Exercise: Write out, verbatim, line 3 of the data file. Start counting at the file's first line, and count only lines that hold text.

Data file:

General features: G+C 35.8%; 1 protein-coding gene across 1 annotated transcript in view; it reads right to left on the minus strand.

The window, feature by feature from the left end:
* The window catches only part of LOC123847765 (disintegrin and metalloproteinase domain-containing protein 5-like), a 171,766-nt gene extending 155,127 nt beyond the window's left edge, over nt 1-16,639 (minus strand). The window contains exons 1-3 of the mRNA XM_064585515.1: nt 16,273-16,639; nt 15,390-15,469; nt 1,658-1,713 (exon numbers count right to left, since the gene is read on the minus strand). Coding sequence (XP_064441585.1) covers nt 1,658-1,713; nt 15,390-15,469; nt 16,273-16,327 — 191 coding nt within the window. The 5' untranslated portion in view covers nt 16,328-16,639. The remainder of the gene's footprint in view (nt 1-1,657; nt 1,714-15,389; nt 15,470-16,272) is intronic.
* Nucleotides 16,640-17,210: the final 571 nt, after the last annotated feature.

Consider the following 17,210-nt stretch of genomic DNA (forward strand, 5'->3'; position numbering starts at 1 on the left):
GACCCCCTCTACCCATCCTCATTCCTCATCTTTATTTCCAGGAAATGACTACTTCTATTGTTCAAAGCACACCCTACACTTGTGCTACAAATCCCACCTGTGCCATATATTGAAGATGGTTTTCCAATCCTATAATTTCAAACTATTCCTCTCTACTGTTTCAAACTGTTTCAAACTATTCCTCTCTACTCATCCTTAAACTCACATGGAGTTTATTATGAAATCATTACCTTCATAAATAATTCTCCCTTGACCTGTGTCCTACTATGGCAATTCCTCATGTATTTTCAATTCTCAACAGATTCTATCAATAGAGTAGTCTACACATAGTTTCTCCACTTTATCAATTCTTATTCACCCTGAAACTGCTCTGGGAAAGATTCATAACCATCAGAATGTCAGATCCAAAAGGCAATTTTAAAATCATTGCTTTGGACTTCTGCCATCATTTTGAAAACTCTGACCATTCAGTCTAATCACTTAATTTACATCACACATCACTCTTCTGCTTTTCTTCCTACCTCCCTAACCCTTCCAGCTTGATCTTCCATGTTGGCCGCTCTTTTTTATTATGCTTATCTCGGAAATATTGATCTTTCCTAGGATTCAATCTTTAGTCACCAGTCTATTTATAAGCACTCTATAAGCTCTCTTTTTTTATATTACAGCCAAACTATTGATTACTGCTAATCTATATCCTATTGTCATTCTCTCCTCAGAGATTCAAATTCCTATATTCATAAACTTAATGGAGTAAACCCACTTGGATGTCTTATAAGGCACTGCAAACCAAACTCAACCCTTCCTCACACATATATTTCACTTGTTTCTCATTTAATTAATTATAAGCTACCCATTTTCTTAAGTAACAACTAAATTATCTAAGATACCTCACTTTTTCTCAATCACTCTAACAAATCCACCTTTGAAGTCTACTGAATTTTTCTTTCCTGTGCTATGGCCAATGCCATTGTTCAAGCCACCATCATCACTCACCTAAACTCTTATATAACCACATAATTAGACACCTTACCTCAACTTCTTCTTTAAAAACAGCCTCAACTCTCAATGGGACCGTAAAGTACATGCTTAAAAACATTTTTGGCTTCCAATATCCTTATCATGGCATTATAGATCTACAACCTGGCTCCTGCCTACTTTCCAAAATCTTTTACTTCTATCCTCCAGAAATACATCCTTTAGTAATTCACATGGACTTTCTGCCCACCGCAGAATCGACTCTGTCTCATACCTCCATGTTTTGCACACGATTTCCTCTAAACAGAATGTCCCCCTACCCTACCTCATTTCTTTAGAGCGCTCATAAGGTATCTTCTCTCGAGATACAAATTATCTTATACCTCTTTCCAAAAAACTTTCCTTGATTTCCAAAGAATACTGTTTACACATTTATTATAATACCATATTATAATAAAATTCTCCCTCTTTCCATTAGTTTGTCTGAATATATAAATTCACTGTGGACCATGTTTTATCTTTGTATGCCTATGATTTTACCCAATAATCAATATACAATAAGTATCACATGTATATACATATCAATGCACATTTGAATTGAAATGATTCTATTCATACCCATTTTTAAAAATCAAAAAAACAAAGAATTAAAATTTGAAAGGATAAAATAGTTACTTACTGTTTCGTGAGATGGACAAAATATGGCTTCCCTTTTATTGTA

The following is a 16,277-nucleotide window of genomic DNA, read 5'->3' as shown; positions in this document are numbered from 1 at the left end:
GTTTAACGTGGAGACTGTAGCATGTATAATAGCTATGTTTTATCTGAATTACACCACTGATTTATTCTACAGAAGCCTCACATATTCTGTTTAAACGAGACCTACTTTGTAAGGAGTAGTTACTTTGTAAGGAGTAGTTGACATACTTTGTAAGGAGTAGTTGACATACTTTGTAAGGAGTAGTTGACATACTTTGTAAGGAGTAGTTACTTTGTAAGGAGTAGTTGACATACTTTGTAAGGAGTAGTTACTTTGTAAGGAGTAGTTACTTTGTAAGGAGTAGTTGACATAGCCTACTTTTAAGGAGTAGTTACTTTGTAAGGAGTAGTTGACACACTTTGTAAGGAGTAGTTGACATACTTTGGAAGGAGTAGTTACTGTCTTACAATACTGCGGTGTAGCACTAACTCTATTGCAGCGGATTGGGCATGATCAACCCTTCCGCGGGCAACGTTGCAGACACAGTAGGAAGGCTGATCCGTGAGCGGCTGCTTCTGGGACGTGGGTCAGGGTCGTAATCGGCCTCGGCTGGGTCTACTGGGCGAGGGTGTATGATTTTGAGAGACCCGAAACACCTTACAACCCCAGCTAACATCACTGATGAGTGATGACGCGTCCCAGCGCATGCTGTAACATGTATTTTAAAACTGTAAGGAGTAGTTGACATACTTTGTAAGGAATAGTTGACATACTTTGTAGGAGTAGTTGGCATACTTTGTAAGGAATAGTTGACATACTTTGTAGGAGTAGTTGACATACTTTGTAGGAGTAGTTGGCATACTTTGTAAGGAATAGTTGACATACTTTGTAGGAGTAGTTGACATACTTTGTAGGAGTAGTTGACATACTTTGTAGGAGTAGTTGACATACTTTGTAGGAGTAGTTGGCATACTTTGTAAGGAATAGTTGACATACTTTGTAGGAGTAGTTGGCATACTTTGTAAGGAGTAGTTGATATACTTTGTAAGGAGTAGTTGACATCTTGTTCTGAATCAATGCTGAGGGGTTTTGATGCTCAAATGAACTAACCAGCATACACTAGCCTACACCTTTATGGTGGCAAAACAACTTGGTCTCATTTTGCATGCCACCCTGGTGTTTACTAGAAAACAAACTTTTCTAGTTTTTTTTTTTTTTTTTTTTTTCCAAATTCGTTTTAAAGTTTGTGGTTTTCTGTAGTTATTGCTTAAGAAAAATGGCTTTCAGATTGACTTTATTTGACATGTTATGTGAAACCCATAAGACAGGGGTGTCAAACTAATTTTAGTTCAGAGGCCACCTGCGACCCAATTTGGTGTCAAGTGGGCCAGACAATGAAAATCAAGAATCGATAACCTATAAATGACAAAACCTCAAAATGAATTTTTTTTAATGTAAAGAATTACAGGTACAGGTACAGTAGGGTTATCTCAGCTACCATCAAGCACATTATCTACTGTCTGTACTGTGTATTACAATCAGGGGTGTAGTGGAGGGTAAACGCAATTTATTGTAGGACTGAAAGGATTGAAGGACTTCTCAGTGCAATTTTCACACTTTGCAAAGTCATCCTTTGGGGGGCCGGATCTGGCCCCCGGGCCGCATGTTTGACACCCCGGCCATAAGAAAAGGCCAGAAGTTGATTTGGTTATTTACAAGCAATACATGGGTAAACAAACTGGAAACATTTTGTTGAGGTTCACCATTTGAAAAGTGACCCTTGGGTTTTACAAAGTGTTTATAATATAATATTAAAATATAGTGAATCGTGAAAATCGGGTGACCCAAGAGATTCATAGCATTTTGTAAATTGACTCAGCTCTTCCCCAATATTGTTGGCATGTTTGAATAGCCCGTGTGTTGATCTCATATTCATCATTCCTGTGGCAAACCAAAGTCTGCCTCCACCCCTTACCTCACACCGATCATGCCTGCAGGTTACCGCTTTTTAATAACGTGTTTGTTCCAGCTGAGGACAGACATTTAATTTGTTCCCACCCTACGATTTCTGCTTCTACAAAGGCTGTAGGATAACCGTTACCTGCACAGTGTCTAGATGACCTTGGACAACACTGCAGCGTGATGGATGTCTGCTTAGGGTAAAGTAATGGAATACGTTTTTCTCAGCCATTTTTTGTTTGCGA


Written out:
* The window catches only part of LOC123847765 (disintegrin and metalloproteinase domain-containing protein 5-like), a 171,766-nt gene extending 155,127 nt beyond the window's left edge, over nt 1-16,639 (minus strand). The window contains exons 1-3 of the mRNA XM_064585515.1: nt 16,273-16,639; nt 15,390-15,469; nt 1,658-1,713 (exon numbers count right to left, since the gene is read on the minus strand). Coding sequence (XP_064441585.1) covers nt 1,658-1,713; nt 15,390-15,469; nt 16,273-16,327 — 191 coding nt within the window. The 5' untranslated portion in view covers nt 16,328-16,639. The remainder of the gene's footprint in view (nt 1-1,657; nt 1,714-15,389; nt 15,470-16,272) is intronic.